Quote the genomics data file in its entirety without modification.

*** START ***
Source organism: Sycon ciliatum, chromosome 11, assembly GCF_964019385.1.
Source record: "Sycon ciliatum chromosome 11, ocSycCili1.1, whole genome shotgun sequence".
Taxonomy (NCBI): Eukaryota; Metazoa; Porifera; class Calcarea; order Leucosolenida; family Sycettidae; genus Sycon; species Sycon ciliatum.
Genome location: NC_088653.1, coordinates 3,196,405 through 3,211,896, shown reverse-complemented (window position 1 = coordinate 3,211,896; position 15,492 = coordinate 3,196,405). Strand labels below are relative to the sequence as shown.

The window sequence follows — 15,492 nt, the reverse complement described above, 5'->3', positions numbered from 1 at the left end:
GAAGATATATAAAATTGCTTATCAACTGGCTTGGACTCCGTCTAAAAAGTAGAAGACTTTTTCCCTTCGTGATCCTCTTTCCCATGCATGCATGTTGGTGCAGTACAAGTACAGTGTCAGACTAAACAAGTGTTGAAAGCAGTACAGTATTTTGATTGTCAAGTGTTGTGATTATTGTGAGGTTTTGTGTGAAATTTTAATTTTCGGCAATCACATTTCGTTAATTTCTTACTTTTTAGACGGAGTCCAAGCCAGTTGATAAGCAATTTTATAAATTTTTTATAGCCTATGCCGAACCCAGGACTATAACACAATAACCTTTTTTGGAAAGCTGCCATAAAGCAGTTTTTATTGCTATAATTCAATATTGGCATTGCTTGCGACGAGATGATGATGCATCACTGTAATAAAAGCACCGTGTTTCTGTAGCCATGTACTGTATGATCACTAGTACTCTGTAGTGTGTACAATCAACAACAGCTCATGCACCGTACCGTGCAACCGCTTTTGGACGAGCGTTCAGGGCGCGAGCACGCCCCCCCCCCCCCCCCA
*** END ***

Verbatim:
Source organism: Sycon ciliatum, chromosome 11, assembly GCF_964019385.1.
Source record: "Sycon ciliatum chromosome 11, ocSycCili1.1, whole genome shotgun sequence".
Taxonomy (NCBI): Eukaryota; Metazoa; Porifera; class Calcarea; order Leucosolenida; family Sycettidae; genus Sycon; species Sycon ciliatum.
Genome location: NC_088653.1, coordinates 3,196,405 through 3,211,896, shown reverse-complemented (window position 1 = coordinate 3,211,896; position 15,492 = coordinate 3,196,405). Strand labels below are relative to the sequence as shown.

The window sequence follows — 15,492 nt, the reverse complement described above, 5'->3', positions numbered from 1 at the left end:
GAAGATATATAAAATTGCTTATCAACTGGCTTGGACTCCGTCTAAAAAGTAGAAGACTTTTTCCCTTCGTGATCCTCTTTCCCATGCATGCATGTTGGTGCAGTACAAGTACAGTGTCAGACTAAACAAGTGTTGAAAGCAGTACAGTATTTTGATTGTCAAGTGTTGTGATTATTGTGAGGTTTTGTGTGAAATTTTAATTTTCGGCAATCACATTTCGTTAATTTCTTACTTTTTAGACGGAGTCCAAGCCAGTTGATAAGCAATTTTATAAATTTTTTATAGCCTATGCCGAACCCAGGACTATAACACAATAACCTTTTTTGGAAAGCTGCCATAAAGCAGTTTTTATTGCTATAATTCAATATTGGCATTGCTTGCGACGAGATGATGATGCATCACTGTAATAAAAGCACCGTGTTTCTGTAGCCATGTACTGTATGATCACTAGTACTCTGTAGTGTGTACAATCAACAACAGCTCATGCACCGTACCGTGCAACCGCTTTTGGACGAGCGTTCAGGGCGCGAGCACGCCCCCCCCCCCCCCCCA